The Coorong and its associated lakes are home to tens of thousands of sea and shore birds, some native to Australia and other International visitors, all of which require protection and have a right to live a safe and non-human influenced life.The Coorong, Lake Alexandrina and Lake Albert and associated wetland environments are of upmost importance for the vast majority of Australians’ and cover a mammoth 140,000 plus hectares.  These environments are of International importance so much so they are listed as a Ramsar Convention Wetland and have been since 1985.

Despite thousands of South Australians’ fighting for these lakes and wetlands to receive much needed inflows to maintain a healthy and sustainable ecosystem; our government departments responsible for issue licenses and setting rules and regulations within these areas in order to minimize the impact of fishing; still allow professional fishing activities to continue and of which have huge impacts on seabird and marine mammal species due to extremely relaxed rules, regulations and policing.

This fishery somehow managed to be crowned one of the very few “sustainable and eco-friendly” fisheries in Australia by the Marine Stewardship Council (MSC) and holds this accreditation for being noninvasive fishery to the environment.

Great Cormorants leg entangled. Photos thanks to Mike and Sarah

However, AMWRRO has for many years been informed by many concerned boat users, kayakers and recreational fishers of the poor fishing practices that effect other wildlife that rely of these water to survive.

Last weekend AMWRRO was notified by two young people kayaking in the Coorong lakes that at least six Great Cormorants were found entangled in a single gill net that was set and left unattended.  One of the birds had already perished and the remaining were still very much alive and in need of immediate assistance.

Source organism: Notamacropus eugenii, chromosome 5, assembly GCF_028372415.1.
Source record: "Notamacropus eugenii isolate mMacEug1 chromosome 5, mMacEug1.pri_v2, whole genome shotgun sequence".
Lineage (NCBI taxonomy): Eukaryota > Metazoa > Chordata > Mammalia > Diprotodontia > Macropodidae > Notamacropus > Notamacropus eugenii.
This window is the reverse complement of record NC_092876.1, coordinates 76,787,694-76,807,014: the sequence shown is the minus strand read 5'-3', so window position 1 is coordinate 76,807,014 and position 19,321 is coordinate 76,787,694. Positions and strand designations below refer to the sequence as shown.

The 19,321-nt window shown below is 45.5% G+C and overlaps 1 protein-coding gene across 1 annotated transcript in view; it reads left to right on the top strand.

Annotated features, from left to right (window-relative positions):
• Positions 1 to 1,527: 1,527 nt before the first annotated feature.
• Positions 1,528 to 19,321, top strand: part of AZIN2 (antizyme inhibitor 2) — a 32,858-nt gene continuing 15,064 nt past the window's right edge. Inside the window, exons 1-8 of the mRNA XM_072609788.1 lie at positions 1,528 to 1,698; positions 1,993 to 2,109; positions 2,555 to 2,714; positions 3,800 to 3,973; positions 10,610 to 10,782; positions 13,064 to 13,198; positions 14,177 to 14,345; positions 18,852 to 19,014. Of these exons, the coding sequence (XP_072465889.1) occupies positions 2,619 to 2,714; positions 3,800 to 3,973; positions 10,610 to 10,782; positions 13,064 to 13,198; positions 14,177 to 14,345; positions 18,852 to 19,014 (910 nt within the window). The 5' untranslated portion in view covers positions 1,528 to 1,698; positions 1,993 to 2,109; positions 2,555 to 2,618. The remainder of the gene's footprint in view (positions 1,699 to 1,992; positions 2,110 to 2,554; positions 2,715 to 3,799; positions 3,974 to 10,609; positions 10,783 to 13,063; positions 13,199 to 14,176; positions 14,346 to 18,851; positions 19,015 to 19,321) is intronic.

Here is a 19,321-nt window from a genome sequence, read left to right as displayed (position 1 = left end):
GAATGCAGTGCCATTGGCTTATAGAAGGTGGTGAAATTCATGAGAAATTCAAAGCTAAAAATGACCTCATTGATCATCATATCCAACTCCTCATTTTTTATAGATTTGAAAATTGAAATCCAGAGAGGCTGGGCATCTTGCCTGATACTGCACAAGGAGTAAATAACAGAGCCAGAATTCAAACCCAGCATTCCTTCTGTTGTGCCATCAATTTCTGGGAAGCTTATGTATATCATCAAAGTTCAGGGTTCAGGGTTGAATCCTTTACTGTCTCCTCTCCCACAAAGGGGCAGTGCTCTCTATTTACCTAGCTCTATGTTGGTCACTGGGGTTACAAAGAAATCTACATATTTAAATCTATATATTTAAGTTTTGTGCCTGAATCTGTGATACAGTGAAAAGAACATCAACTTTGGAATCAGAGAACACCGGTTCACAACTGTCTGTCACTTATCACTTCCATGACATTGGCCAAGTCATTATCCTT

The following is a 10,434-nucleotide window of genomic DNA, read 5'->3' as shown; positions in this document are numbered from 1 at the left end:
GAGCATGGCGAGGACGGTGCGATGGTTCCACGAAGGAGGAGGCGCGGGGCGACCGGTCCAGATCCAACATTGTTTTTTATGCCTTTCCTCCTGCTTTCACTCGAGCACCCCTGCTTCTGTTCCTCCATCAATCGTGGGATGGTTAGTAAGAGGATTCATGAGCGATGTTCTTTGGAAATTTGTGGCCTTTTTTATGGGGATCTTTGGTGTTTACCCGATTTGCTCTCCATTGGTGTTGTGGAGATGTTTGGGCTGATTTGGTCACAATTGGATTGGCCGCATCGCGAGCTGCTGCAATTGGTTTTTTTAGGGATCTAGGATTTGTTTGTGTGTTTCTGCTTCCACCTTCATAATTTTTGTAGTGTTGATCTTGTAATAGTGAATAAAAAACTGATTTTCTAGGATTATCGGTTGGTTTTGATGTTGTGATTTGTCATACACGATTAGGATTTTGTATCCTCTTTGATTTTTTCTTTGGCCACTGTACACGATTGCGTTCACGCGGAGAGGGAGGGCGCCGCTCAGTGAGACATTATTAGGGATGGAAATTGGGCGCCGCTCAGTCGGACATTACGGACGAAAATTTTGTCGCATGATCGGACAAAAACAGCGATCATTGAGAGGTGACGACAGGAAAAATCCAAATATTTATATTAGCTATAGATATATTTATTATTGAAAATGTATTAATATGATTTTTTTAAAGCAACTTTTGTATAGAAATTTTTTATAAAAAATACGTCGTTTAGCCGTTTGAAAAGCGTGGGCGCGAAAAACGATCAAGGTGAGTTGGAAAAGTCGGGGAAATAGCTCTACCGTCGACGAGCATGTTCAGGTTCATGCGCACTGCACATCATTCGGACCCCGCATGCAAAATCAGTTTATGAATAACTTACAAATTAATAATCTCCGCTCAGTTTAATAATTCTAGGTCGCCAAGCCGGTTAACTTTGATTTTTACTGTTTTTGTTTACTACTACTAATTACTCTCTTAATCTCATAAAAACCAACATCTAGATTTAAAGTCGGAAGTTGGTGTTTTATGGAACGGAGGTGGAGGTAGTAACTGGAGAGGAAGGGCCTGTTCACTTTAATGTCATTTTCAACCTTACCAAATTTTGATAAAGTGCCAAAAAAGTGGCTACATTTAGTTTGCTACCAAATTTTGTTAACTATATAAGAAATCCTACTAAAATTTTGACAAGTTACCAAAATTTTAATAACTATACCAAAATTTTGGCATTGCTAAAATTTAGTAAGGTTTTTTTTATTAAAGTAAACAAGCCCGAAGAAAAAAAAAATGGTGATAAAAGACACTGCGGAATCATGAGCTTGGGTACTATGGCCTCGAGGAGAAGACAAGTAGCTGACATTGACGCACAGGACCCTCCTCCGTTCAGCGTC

Despite being bitten several times these two young people worked for over an hour to free the birds and did so successfully. Advice was provided over the phone and a request for photographic evidence was also accommodated due to the difficultly surrounding visual evidence concerning poor commercial fishing practice.

One must ask: how this fishery was ever accredited by the MSC of which is an international fishery accreditation body for safe and eco-friendly fishing practice and furthermore, what must the said fishery do in order to be accredited with such an award and how does one police this accreditation once issued (if at all).

After reading through the MSC website, according to the “guidelines” associated with such an accreditation – this fishery is clearly in need of restructure and a close look at current fishing practices. It is our view that this accreditation should not be awarded to any such fishery that leaving unattended set nets and furthermore the MSC should consider ongoing independent policing of the said accredited fisheries that they accredit.

Dead Cormorants found in Gill Net. Photos thanks to Mike and Sarah

In AMWRRO’s view the overall accreditation should not be issued to any one fishery for more than 12 months and or, after any change of management within that said fishery, as oppose to the 5 year accreditation that currently stands.

In this instance the accreditation by the MSC has clearly failed to provide the general public and industries alike with peace of mind that “we the people” are purchasing a eco-friendly product and as a consequence should be removed immediately and not reinstated until such time as more “eco-friendly” practice are adopted and policed by an independent body within the said fisheries.